What businesses need to know about the VAT exemption (Article 293 B of the French General Tax Code)

  1. บทแนะนำ
  2. What is Article 293 B of the French General Tax Code and who does it apply to?
  3. What conditions must be met to benefit from the VAT-exempt scheme?
  4. Which transactions are excluded from the VAT exemption?
  5. How do you create an invoice in accordance with Article 293 B of the French General Tax Code?
  6. What should you do if the threshold is exceeded?

Most businesses in France and the European Union are required to declare and pay value-added tax (VAT) on most sales of goods and services. Only businesses that are not subject to VAT—i.e., those that are covered by the VAT-exempt scheme—are completely exempt. This article examines the characteristics of this special regime: the article of the French General Tax Code that establishes it, the businesses that can benefit from it, and the thresholds set by the code.

What’s in this article?

  • What is Article 293 B of the French General Tax Code and who does it apply to?
  • What conditions must be met to benefit from the VAT-exempt scheme?
  • Which transactions are excluded from the VAT exemption?
  • How do you create an invoice in accordance with Article 293 B of the French General Tax Code?
  • What should you do if the threshold is exceeded?

What is Article 293 B of the French General Tax Code and who does it apply to?

Article 293 B of the French General Tax Code is the French legislation that exempts businesses covered by the VAT-exempt scheme from paying and declaring VAT. As taxable entities exempt from value-added tax (VAT), these businesses cannot deduct or recover VAT on their business purchases. For more information on deductible VAT, see our article on the subject.

Most microbusinesses and self-employed people are exempt from VAT because their turnover does not exceed a certain threshold.

What conditions must be met to benefit from the VAT-exempt scheme?

In order to benefit from the VAT-exempt scheme and full tax exemption, businesses must meet certain income thresholds. These thresholds vary according to the type of business carried out and the calendar year concerned:

  • Excluding lawyers, businesses operating liberal activities or selling services are exempt from VAT if their gross turnover for the previous year does not exceed €36,800 and €39,100 for the current year.
  • For businesses operating commercial or housing activities, their turnover must not exceed €91,900 for the previous year or €101,000 for the current year.
  • Authors and performers are covered by the VAT-exempt scheme if their supplies of works and transfers of rights do not exceed €47,700 for the previous year and €58,600 for the current year. For their other professional activities, the thresholds are a turnover of €19,600 for the previous year and €23,700 for the current year.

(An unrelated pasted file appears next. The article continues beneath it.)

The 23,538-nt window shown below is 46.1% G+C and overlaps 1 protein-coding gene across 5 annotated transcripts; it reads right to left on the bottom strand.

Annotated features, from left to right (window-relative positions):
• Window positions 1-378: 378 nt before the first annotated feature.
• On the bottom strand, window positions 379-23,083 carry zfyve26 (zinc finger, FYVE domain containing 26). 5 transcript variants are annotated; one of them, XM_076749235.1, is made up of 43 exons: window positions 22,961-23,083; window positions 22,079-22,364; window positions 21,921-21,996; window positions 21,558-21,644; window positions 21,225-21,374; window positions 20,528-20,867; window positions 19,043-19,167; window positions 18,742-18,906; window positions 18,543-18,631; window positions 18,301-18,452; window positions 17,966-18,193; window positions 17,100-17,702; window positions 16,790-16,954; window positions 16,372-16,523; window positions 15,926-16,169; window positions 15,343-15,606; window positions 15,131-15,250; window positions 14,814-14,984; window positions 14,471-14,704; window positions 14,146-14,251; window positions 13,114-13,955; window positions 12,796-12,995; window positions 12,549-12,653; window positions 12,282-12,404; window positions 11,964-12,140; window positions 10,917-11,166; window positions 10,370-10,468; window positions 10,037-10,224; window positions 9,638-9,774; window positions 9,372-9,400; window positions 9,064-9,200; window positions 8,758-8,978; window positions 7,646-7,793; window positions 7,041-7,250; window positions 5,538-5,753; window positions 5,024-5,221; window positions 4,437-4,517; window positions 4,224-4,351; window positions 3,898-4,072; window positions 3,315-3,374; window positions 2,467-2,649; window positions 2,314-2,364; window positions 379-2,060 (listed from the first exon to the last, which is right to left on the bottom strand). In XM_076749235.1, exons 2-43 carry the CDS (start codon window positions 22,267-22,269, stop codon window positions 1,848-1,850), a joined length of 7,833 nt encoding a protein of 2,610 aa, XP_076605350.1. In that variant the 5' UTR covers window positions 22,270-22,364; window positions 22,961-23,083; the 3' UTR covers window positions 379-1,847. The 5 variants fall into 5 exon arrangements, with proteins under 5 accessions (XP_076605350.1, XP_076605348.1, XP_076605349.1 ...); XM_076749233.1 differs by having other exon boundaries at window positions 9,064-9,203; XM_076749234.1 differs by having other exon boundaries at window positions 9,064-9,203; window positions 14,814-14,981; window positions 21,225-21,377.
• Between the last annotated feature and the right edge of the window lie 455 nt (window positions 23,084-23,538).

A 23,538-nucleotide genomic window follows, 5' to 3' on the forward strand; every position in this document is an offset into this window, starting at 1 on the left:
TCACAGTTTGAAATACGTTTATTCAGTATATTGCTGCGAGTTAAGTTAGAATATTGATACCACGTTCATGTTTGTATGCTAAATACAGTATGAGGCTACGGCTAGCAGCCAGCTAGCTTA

• Finally, lawyers are subject to the same thresholds as artists—€47,700 for the previous year or €58,600 for the current year if they are regulated activities. In the case of nonregulated activities, the threshold is €19,600 for the previous year and €23,700 for the current year.

Which transactions are excluded from the VAT exemption?

The VAT-exempt scheme provided for in Article 293 B of the French General Tax Code is not applicable to businesses operating the following activities:

  • VAT-eligible property activities
  • Agricultural operations that are covered by the simplified tax assessment scheme
  • Intracommunity deliveries of new means of transport
  • Other activities optionally subject to VAT

How do you create an invoice in accordance with Article 293 B of the French General Tax Code?

Under Article 293 B of the French General Tax Code, the wording “TVA non applicable, art. 293 B du CGI” (“VAT not applicable, Art. 293 B of the French Tax Code”) must be stated on all invoices from a business that is not subject to VAT. You can access the legislation by exploring the link above. This indicates to the customer that the professional is invoicing for their sales exclusive of tax and that VAT will not be deducted or recovered at a later date. Please note that in the event of an audit, any invoice that does not contain this mandatory wording may be subject to a tax adjustment.

What should you do if the threshold is exceeded?

From the first day of the month in which the VAT threshold is exceeded, the business becomes liable for VAT. It must then obtain its intracommunity VAT number from the government tax office (SIE in France) and charge VAT on the sale of its goods or services. If VAT is forgotten or not charged on transactions once this threshold has been exceeded, the business will have to issue corrective invoices for the sales in question in order to make them liable to VAT. In other words, it will have to correct all invoices issued during the month in which the threshold was exceeded.

Please note that once a business is subject to VAT, it may benefit from VAT credits and deductions, if applicable.

To learn how to prepare a VAT invoice in accordance with the tax office’s rules, see our articles on the required items for a standard invoice and a self-employed invoice. You can also find out how to calculate VAT in our article on the subject.

Alternatively, you can automate your invoicing process from start to finish with an advanced tool such as Stripe Tax. This integrated solution speeds up the personalization of your invoices and monitors your tax thresholds—all while streamlining your accounting and invoice payments. Stripe invoices are typically paid in under three days. To get started with Stripe or to learn more, contact one of our experts.

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